NASA’s Lucy spacecraft will not only feature a time-capsule featuring messages to future civilizations in the form of a plaque, but it will also be the first-ever mission to the Trojan asteroids. It aims to survey this mysterious group of small bodies that orbit the Sun beyond the main asteroid belt. They are trapped by Jupiter and the Sun so that they have led and followed the heavenly body in its orbit. Read more for a video about the mission and additional information.
These asteroids can be considered “fossils” from the formation and evolution of the planets. The Lucy spacecraft itself is named in honor of the fossilized human ancestor discovered the year after Pioneer 11 began its journey out of the Solar System, while its name was inspired by the Beatles’ song “Lucy in the Sky with Diamonds.” Inside the time-capsule, there will be messages from prominent members of our society and a plaque depicting the Solar system on the day of its anticipated launch (Oct. 16, 2021) as well as the original trajectory of the Lucy spacecraft.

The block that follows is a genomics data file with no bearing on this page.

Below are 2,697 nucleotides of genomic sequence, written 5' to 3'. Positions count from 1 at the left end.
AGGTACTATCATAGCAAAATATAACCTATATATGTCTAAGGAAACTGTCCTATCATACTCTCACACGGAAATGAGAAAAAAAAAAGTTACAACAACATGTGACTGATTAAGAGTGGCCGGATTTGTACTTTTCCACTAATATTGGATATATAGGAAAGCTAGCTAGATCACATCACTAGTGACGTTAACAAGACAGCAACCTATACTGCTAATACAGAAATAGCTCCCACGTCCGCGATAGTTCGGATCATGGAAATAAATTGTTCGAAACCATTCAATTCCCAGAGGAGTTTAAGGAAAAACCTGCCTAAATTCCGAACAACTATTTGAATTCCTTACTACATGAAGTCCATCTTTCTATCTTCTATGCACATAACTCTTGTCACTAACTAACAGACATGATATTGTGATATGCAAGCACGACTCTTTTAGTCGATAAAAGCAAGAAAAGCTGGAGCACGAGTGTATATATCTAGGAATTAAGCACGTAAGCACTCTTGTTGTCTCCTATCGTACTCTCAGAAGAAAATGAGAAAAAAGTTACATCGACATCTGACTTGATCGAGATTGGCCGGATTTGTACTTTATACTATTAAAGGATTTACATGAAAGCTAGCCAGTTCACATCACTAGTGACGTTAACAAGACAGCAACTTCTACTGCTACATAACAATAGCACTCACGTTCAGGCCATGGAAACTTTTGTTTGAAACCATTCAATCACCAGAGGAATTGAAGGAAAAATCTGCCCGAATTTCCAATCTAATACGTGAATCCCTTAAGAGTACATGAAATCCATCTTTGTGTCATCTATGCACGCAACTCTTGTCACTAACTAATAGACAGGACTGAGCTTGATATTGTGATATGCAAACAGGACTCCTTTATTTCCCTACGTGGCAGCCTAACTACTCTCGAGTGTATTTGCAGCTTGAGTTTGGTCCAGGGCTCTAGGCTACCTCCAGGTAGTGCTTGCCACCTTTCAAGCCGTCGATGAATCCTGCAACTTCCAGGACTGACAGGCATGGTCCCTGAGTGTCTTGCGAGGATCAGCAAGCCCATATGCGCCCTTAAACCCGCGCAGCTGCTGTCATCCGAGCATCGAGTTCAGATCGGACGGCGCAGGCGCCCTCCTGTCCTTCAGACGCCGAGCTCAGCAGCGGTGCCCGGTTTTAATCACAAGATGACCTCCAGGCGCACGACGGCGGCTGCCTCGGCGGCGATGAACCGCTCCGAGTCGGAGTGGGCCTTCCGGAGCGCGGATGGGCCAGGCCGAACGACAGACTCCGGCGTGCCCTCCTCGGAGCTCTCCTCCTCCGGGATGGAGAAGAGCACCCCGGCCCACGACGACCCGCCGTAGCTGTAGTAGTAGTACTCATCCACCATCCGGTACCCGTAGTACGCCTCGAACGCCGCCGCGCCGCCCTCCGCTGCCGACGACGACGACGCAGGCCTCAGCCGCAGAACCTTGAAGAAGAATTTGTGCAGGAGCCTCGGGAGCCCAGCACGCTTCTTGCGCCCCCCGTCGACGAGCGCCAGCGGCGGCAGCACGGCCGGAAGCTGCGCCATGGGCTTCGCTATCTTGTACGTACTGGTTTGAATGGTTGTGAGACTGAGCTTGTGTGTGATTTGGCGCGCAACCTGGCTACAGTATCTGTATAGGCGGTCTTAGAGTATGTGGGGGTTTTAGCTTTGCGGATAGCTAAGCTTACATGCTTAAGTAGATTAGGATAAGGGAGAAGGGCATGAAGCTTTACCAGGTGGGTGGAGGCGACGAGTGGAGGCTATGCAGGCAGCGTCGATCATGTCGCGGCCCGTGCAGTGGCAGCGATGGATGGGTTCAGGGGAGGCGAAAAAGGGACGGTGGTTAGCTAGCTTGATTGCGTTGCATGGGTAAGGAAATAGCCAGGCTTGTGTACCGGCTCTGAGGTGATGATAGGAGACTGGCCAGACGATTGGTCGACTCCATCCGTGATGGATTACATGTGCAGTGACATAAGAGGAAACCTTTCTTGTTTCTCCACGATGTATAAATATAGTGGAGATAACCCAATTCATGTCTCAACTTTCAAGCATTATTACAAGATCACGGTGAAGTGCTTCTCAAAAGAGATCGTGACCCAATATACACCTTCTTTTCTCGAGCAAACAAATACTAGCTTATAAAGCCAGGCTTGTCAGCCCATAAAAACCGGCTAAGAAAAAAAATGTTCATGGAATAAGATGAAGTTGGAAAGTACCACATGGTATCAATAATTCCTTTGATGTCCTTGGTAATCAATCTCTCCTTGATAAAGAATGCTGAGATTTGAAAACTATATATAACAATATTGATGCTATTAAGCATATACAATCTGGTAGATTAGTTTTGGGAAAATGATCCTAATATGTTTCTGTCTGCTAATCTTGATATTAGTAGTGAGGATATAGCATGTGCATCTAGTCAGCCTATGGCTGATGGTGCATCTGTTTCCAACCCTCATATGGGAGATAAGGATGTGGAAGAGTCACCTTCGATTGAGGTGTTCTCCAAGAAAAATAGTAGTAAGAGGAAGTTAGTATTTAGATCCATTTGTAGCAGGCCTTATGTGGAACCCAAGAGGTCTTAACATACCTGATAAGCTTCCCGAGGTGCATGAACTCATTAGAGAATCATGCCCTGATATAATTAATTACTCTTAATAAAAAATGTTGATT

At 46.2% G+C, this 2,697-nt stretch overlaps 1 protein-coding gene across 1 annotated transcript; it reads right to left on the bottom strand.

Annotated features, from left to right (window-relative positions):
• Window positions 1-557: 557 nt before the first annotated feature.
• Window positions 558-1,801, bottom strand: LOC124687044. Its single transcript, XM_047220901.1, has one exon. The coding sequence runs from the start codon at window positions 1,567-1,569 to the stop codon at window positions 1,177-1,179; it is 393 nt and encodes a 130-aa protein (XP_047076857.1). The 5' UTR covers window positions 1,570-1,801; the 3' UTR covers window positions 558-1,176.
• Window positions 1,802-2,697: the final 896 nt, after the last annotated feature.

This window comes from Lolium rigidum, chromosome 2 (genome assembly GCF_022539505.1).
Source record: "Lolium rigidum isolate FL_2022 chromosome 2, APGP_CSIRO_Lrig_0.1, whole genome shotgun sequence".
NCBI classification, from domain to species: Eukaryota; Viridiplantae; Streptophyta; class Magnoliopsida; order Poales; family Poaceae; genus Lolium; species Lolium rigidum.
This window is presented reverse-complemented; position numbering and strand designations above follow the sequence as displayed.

- 25x magnification Porto prism binocular
- Large 70 mm objective lens offers maximum image brightness in low-light and long-range conditions
- Ultra sharp focus across the field of view. Linear Field of View (at 1000 yds.) at 1000 m): 141 feet (47 m)Exit Pupil: 0.11 inches. Eye Relief: 0.51 inches
- Multi-coated optics for sharp, clear views
- Suitable for terrestrial or astronomical viewing. Ipd max: 2.83 inch
Southwest Research Institute in Boulder, Colorado is the principal investigator institution. NASA’s Goddard Space Flight Center in Greenbelt, Maryland provides overall mission management, systems engineering and safety and mission assurance. Lockheed Martin Space in Littleton, Colorado is building the spacecraft. Lucy is the 13th mission in NASA’s Discovery Program. NASA’s Marshall Space Flight Center in Huntsville, Alabama, manages the Discovery Program for the agency’s Science Mission Directorate in Washington, D.C.,” said the agency in a press release.